Frontier Club
220 North Virginia Street
1946 to 1956
Frontier Club
Photo from the Mark Englebretson Collection

John Rauzy
Grade 4

Mark Englebretson
Grade 4

Jim Rauzy
Grade 4

Louie Eliopoulos
Grade 2

The Frontier Club was located at 220 North Virginia Street and licensed from February 1946 to November 1956 as a full casino.

The Frontier Club was licensed for eleven table games and thirty slot machines in February 1946. In May 1946 a grand opening was held for "Reno's newest and finest casino and bar--featuring race horse keno. Also featuring a horse book managed by Jerry Ponica". Partners in the Frontier Club were the Hobson brothers, Joe and Pick, Marion Hicks, Dub McClanahan, George Sedlow, Dave Callahan, and Cliff Jones. The Hobsons took over complete ownership of the operation in 1947 when Hicks moved to Las Vegas to take over the Thunderbird Hotel operation. The logo of the Frontier Club was a cowboy on a bucking red bronco, and one of its slogans was "Look for the Frontier Club at the sign of the pitching red horse". The bucking red bronco was also featured on the reels of the club's slot machines.

In July 1946 Fred Murrill, a nightclub operator from Dallas, came to the Frontier to play dice. The manager on duty, Dave Callahan, gave Murrill unprecedented high limits on the craps table. On the point of four, Callahan okayed Murrill for a flat bet of $23,000 with $46,000 odds. The total payoff on the winning wager was $115,000. Murrill played for several hours and had several other winning wagers, but the $115,000 payoff was the largest of the evening. Murrill gave the dealers over $24,000 in tips. The Frontier did not have the cash to pay Murrill his winnings that night, so in August F. L. (Dub) McClanahan flew to Dallas and paid Murrill $141,375, which was the balance owed to him from his July winning streak.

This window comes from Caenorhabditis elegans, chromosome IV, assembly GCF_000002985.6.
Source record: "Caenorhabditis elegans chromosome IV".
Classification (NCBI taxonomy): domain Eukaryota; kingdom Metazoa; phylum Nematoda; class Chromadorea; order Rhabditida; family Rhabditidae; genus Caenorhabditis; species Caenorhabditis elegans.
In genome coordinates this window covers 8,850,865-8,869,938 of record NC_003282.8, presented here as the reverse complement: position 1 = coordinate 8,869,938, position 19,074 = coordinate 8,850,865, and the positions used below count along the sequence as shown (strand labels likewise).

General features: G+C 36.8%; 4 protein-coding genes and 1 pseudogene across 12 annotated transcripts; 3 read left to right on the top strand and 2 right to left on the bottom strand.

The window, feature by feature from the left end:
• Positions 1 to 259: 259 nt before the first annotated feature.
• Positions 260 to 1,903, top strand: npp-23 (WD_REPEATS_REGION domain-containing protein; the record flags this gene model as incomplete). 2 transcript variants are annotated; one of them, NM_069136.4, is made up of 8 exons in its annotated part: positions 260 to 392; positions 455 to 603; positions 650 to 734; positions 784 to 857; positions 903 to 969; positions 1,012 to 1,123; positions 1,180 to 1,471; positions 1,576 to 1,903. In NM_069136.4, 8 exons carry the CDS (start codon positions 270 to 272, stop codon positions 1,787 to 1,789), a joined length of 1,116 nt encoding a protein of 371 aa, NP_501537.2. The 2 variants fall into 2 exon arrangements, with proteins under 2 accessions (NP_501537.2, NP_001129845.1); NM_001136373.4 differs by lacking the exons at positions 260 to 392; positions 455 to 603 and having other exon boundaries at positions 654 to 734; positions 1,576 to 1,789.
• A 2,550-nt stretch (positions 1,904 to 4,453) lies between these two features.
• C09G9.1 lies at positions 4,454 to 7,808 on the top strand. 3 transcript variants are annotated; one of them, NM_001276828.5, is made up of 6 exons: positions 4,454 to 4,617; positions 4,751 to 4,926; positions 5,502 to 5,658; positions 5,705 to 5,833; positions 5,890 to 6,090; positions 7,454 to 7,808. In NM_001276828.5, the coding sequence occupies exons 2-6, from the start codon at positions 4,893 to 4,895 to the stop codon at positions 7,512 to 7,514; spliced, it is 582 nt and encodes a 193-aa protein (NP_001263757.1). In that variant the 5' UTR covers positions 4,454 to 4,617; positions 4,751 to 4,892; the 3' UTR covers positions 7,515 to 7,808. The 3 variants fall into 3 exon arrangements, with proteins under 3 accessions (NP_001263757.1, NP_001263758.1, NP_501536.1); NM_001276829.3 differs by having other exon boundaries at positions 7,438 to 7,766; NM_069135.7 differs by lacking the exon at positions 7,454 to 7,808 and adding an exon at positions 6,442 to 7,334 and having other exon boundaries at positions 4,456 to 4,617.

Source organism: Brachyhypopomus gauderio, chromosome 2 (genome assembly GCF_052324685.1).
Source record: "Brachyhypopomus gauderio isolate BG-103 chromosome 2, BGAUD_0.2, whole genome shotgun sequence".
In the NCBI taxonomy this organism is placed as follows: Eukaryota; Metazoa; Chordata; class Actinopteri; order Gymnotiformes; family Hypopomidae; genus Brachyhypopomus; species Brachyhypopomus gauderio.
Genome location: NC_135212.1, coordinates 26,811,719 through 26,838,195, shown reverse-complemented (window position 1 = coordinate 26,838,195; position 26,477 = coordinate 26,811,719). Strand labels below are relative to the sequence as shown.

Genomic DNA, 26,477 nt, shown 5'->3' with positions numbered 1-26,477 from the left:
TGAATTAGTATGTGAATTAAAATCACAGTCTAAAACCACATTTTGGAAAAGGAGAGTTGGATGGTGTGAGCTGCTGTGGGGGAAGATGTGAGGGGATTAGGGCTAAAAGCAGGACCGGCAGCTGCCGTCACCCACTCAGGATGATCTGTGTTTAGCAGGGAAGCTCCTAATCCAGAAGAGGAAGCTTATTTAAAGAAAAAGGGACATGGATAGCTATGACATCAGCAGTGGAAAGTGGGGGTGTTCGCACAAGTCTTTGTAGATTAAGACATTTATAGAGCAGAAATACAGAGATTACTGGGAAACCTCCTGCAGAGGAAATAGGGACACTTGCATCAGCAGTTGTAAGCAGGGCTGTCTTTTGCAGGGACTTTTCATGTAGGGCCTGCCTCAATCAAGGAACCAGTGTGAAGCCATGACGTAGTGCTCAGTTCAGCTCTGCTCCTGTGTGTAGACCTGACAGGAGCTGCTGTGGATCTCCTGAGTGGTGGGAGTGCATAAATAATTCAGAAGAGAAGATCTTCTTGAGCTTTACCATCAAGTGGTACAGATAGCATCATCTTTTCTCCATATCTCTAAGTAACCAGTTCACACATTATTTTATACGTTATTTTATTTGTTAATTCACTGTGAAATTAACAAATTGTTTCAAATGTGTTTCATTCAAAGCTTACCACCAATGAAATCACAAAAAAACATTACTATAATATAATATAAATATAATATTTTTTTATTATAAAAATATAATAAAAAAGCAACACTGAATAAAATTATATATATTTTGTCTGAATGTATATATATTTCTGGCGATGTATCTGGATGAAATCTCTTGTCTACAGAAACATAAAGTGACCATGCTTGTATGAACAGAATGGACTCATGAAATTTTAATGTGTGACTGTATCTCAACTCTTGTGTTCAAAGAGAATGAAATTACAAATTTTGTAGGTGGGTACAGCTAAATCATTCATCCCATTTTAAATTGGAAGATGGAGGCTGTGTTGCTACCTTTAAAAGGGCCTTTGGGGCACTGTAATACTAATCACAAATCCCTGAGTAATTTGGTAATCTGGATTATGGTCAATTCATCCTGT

When the Frontier was opened in 1946, it had an elaborate and expensive glassbrick front. In 1948 the Frontier closed briefly, and the glass brick was removed and replaced by several doors. The Frontier also installed a slot-machine arcade with thirty slot machines. Virgil Smith, a longtime Reno gambler, was licensed for the slot machines, and he operated them on a lease (or concession) basis. In July 1948 the Frontier opened a bingo salon, and for the next six years the Frontier's gaming consisted mainly of slots and bingo.

NOTE: The Frontier Saloon was a section of the Frontier Club that was licensed seperately from November 15, 1950, to May 31, 1952 for slots and 21.

In 1954 Pick Hobson was licensed for a keno game at the Frontier, and James Brady was named keno manager.

On November 29, 1956, Harrah's purchased the Frontier Club for a rumored price of over $500,000. The club closed, putting 150 employees out of work. When the wall separating the two clubs was removed, Harrah's nearly doubled its former size.

When the Frontier closed, it had two craps tables, four 21 games, one roulette table, one keno table, and 172 slot machines. One of the conditions of the sale was that Pick Hobson was not allowed to open another gambling casino for at least seven years. This stipulation was intended to prevent any of Hobson's many loyal customers from following him to a new location.

The site of the Frontier Club is on the north end of Harrah's Casino on the east side of Virginia Street, between Second Street and Douglas Alley.

According to Dwayne Kling